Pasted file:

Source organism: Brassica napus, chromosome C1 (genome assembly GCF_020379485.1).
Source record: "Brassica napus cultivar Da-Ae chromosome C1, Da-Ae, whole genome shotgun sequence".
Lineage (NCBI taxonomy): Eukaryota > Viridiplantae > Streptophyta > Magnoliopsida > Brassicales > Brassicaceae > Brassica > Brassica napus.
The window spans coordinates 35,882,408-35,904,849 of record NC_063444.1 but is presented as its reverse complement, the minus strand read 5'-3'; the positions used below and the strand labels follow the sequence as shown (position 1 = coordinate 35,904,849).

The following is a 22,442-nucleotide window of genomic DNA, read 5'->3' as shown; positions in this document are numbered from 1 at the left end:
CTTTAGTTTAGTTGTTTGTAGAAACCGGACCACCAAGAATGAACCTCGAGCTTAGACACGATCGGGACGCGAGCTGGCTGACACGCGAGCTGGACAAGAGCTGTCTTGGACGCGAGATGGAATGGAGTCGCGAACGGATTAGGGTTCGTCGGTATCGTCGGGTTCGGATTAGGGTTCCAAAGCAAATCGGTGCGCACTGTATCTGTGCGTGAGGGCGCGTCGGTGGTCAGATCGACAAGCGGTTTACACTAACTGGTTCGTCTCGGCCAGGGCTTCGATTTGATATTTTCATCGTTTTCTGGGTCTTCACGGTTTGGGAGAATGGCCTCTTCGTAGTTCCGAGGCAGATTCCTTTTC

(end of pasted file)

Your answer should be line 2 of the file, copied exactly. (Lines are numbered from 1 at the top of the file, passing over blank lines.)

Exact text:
Source record: "Brassica napus cultivar Da-Ae chromosome C1, Da-Ae, whole genome shotgun sequence".